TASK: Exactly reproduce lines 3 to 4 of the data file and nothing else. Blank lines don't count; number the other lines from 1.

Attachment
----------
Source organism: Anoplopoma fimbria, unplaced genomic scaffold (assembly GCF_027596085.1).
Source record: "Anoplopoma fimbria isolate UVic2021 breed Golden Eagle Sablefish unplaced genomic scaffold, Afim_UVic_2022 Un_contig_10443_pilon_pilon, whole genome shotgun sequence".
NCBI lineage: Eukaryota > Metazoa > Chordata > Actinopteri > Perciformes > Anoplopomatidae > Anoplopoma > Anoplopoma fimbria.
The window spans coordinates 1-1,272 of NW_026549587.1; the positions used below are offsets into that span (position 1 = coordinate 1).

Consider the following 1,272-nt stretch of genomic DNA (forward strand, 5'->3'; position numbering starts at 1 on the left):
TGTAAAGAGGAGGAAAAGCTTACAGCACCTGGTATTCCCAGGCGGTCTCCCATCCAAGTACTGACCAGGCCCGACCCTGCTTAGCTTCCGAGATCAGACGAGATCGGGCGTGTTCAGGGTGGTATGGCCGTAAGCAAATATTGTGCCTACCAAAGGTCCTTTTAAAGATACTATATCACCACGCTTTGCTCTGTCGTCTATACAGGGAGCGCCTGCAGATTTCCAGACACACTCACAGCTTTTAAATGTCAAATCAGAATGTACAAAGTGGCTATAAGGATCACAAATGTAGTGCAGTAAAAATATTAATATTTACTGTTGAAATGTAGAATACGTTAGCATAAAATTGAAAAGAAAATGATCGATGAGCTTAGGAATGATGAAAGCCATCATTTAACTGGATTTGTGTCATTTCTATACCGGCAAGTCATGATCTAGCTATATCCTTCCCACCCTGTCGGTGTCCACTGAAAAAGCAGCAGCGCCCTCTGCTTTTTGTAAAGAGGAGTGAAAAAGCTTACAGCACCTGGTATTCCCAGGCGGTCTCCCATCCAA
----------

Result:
NCBI lineage: Eukaryota > Metazoa > Chordata > Actinopteri > Perciformes > Anoplopomatidae > Anoplopoma > Anoplopoma fimbria.
The window spans coordinates 1-1,272 of NW_026549587.1; the positions used below are offsets into that span (position 1 = coordinate 1).